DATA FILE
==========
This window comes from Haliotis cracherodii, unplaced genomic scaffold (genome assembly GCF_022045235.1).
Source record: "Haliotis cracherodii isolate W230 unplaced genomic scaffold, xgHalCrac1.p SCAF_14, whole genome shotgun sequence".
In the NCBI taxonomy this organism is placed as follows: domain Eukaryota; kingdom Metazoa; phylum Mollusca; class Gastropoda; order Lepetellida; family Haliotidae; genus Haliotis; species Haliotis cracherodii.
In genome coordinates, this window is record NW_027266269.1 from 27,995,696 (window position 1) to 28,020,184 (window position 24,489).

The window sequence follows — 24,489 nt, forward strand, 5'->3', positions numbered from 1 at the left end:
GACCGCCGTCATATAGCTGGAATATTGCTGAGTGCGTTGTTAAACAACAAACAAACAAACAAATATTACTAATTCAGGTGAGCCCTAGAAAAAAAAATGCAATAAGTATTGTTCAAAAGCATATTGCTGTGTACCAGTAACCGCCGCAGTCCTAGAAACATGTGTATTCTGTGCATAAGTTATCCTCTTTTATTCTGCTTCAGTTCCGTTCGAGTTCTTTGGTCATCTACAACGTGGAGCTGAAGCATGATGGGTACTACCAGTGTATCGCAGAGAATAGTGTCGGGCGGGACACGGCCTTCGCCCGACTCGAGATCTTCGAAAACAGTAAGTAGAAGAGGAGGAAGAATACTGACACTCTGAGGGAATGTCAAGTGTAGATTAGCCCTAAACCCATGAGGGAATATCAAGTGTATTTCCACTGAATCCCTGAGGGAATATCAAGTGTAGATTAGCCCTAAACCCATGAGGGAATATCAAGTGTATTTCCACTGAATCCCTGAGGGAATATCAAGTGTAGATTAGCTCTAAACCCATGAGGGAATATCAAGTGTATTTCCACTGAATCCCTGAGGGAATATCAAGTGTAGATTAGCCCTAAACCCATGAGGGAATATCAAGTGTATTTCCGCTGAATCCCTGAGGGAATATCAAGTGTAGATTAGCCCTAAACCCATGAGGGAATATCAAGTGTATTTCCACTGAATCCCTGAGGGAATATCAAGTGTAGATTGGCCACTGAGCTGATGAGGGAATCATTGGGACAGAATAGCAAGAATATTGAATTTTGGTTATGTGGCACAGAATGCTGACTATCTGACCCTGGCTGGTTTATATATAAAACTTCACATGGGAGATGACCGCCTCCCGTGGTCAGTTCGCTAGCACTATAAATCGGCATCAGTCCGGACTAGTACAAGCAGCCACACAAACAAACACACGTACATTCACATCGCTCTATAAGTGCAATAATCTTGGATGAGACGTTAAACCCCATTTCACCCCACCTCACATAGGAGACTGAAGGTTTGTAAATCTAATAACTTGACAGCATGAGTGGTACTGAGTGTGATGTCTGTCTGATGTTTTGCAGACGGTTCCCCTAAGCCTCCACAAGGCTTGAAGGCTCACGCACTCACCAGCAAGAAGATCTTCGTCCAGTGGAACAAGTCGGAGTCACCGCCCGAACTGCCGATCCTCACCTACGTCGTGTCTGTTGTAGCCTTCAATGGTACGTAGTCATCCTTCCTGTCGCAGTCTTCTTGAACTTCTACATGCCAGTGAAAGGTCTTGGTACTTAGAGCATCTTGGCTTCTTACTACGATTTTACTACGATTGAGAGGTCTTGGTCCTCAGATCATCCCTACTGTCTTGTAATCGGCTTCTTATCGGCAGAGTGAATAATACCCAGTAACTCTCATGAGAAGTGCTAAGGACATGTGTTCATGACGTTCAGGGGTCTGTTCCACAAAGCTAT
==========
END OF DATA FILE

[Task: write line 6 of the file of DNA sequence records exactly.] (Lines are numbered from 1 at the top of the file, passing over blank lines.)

GACCGCCGTCATATAGCTGGAATATTGCTGAGTGCGTTGTTAAACAACAAACAAACAAACAAATATTACTAATTCAGGTGAGCCCTAGAAAAAAAAATGCAATAAGTATTGTTCAAAAGCATATTGCTGTGTACCAGTAACCGCCGCAGTCCTAGAAACATGTGTATTCTGTGCATAAGTTATCCTCTTTTATTCTGCTTCAGTTCCGTTCGAGTTCTTTGGTCATCTACAACGTGGAGCTGAAGCATGATGGGTACTACCAGTGTATCGCAGAGAATAGTGTCGGGCGGGACACGGCCTTCGCCCGACTCGAGATCTTCGAAAACAGTAAGTAGAAGAGGAGGAAGAATACTGACACTCTGAGGGAATGTCAAGTGTAGATTAGCCCTAAACCCATGAGGGAATATCAAGTGTATTTCCACTGAATCCCTGAGGGAATATCAAGTGTAGATTAGCCCTAAACCCATGAGGGAATATCAAGTGTATTTCCACTGAATCCCTGAGGGAATATCAAGTGTAGATTAGCTCTAAACCCATGAGGGAATATCAAGTGTATTTCCACTGAATCCCTGAGGGAATATCAAGTGTAGATTAGCCCTAAACCCATGAGGGAATATCAAGTGTATTTCCGCTGAATCCCTGAGGGAATATCAAGTGTAGATTAGCCCTAAACCCATGAGGGAATATCAAGTGTATTTCCACTGAATCCCTGAGGGAATATCAAGTGTAGATTGGCCACTGAGCTGATGAGGGAATCATTGGGACAGAATAGCAAGAATATTGAATTTTGGTTATGTGGCACAGAATGCTGACTATCTGACCCTGGCTGGTTTATATATAAAACTTCACATGGGAGATGACCGCCTCCCGTGGTCAGTTCGCTAGCACTATAAATCGGCATCAGTCCGGACTAGTACAAGCAGCCACACAAACAAACACACGTACATTCACATCGCTCTATAAGTGCAATAATCTTGGATGAGACGTTAAACCCCATTTCACCCCACCTCACATAGGAGACTGAAGGTTTGTAAATCTAATAACTTGACAGCATGAGTGGTACTGAGTGTGATGTCTGTCTGATGTTTTGCAGACGGTTCCCCTAAGCCTCCACAAGGCTTGAAGGCTCACGCACTCACCAGCAAGAAGATCTTCGTCCAGTGGAACAAGTCGGAGTCACCGCCCGAACTGCCGATCCTCACCTACGTCGTGTCTGTTGTAGCCTTCAATGGTACGTAGTCATCCTTCCTGTCGCAGTCTTCTTGAACTTCTACATGCCAGTGAAAGGTCTTGGTACTTAGAGCATCTTGGCTTCTTACTACGATTTTACTACGATTGAGAGGTCTTGGTCCTCAGATCATCCCTACTGTCTTGTAATCGGCTTCTTATCGGCAGAGTGAATAATACCCAGTAACTCTCATGAGAAGTGCTAAGGACATGTGTTCATGACGTTCAGGGGTCTGTTCCACAAAGCTAT